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Spain is cracking down on mobile phone use in schools

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Mobile phone use schools. Copyright Euronews
Copyright Euronews
By Rory Elliott Armstrong
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Spain is cracking down on mobile phone use in schools, introducing total bans or highly regulating the devices that many teachers and parents say are not needed.


All over Spain, WhatsApp groups have been buzzing with parents debating one of the most divisive topics in the country: no, not controversial Spanish national politics, but whether schools should ban mobile phones. 

One of the biggest group chats started in Barcelona, and quickly gained more than a thousand members, and posed the question of whether or not mobile phones should be allowed at educational facilities. 

The group's founding member, and mother of three school-age children Elisabet Garcia Permanyer, told local media that she didn't want to give in to the social pressure norm that once a pupil enters secondary school, they should be allowed their own mobile phone.

The group chat, which now includes around 10,000 parents from different neighbourhoods all over the city, is used to share information along with any questions mums and dads may have on mobile use. 

It has also been used to start initiatives: the first one being a document parents can sign, committing to not buy their child a mobile phone until the age of 16. 

According to the latest UNESCO report on global educational monitoring, one out of four countries has approved laws banning mobile phone use in classrooms. It’s certainly a hot topic in Europe at the moment, but not an easy one to agree on.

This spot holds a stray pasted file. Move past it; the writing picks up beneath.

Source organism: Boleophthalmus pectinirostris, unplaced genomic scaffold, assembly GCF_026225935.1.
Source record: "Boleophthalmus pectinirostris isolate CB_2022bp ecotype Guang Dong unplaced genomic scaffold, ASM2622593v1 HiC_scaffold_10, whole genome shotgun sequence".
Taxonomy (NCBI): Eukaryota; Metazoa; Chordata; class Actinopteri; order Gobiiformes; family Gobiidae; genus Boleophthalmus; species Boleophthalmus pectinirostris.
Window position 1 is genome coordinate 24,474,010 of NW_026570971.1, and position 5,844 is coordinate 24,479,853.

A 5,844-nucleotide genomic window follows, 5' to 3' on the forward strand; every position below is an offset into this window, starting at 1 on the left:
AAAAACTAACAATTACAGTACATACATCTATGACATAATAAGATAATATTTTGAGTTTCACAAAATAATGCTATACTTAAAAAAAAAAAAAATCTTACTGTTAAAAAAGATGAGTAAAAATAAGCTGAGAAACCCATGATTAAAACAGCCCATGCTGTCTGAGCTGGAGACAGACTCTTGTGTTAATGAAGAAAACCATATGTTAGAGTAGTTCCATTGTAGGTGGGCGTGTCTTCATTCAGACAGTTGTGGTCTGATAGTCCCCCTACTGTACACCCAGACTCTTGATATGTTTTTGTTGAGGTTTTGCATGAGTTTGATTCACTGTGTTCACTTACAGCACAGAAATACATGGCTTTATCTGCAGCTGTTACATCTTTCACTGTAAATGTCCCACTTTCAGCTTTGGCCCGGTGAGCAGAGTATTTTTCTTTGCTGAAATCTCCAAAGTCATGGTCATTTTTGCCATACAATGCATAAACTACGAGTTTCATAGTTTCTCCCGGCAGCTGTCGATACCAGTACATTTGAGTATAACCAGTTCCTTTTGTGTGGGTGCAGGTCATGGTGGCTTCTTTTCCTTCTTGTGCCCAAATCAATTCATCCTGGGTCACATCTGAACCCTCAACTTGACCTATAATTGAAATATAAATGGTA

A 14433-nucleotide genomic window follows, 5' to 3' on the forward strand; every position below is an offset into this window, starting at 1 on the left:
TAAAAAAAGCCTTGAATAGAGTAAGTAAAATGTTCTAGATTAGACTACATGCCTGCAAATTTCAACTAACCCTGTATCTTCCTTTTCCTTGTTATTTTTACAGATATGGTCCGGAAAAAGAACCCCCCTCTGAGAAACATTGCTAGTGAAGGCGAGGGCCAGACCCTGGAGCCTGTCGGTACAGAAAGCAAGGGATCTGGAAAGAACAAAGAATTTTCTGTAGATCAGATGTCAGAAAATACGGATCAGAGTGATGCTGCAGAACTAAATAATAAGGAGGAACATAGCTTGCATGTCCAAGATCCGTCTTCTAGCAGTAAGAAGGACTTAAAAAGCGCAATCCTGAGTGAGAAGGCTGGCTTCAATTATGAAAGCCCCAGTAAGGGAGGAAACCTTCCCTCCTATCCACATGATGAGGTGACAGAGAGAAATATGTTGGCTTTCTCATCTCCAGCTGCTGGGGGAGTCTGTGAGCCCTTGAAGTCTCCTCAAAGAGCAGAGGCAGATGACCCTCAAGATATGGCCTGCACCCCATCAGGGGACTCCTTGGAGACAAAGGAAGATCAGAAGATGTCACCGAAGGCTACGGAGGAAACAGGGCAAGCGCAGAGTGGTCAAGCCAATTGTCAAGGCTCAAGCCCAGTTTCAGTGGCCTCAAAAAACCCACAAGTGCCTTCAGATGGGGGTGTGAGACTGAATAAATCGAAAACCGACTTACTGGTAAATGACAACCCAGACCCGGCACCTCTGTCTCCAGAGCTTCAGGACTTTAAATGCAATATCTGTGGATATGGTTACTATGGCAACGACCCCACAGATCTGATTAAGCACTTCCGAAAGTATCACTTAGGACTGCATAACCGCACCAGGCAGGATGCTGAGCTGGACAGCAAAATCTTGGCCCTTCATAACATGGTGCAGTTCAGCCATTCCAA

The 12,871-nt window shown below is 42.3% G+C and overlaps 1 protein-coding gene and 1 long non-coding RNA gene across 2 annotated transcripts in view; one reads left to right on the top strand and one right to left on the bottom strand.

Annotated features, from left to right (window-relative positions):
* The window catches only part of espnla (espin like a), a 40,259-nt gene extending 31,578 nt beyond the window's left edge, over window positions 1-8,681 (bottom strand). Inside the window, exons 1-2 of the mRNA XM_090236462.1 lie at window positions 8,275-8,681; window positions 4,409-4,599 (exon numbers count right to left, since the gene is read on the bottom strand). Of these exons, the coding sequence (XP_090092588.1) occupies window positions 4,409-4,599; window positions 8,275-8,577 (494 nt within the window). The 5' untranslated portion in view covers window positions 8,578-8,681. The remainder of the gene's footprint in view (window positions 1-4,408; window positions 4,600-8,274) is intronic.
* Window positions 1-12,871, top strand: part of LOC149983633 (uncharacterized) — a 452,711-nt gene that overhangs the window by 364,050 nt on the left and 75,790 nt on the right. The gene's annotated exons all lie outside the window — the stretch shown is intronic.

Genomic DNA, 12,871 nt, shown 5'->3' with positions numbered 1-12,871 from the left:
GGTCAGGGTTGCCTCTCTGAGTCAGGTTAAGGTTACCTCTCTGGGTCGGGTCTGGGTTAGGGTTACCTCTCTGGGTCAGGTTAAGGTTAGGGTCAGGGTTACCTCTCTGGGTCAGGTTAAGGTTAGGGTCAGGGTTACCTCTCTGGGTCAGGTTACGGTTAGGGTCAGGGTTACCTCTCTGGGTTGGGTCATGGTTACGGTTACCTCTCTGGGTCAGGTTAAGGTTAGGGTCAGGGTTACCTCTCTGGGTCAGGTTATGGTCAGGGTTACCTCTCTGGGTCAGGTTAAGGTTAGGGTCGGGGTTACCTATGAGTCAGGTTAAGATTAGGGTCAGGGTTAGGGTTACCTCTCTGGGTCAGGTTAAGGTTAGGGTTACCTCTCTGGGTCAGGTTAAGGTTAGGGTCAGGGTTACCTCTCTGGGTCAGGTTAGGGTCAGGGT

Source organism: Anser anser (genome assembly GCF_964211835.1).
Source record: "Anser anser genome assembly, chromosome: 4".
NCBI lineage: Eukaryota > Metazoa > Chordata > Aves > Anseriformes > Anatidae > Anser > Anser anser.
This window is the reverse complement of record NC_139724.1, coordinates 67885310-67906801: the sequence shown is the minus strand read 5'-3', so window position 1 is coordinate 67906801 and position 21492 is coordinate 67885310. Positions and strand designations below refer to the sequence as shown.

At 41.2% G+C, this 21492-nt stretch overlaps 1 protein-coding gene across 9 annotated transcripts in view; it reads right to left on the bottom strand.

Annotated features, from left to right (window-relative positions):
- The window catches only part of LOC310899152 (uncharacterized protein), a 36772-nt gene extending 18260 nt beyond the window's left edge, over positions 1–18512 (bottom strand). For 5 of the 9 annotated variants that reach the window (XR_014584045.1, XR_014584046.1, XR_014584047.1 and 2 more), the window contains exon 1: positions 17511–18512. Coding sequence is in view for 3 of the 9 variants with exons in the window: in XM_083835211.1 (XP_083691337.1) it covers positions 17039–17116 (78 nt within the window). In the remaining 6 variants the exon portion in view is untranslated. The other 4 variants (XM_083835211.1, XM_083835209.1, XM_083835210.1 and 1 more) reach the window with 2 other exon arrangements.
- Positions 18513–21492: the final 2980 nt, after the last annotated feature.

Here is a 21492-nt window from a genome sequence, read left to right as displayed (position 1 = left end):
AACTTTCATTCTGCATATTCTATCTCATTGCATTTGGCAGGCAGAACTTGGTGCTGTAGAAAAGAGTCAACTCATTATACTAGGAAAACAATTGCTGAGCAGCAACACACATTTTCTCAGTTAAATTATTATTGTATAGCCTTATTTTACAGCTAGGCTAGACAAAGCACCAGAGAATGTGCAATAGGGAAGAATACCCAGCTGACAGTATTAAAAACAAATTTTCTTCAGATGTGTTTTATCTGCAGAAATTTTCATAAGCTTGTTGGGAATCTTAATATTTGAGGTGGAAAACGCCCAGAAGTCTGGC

Within Spain, different autonomous regions have different approaches. Some opt for a full legal ban on mobiles at educational facilities, while others have a more lenient approach.

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A total ban: The only option

The more lenient approach doesn't seem to be working too well. 

This year, many Spanish schools have laid down stricter rules when it comes to phones during class hours and last week, education officials in Catalonia said that 53% of schools in the region are moving to introduce tougher rules.

Other regions in Spain which have decided to partially ban smartphones include Castilla-La Mancha, Galicia, and the Community of Madrid.

Tomeu Bauzá Gayá, a 16-year-old pupil from a secondary school in Palma de Mallorca, says that this year pupils are not allowed to bring their devices into school and that if they do, these must be left in a box until the end of the day.

He told Euronews that this is the first year such rules have been put into place. The main justifications are to stop students taking pictures of each other, or teachers; to prevent phones ringing, beeping or buzzing during class; and to stop students using their smartphones to cheat during exams. 

"Students just weren’t following the rules," says Tomeu, who added that "it is a shame, since some teachers depended on mobile devices during their lessons".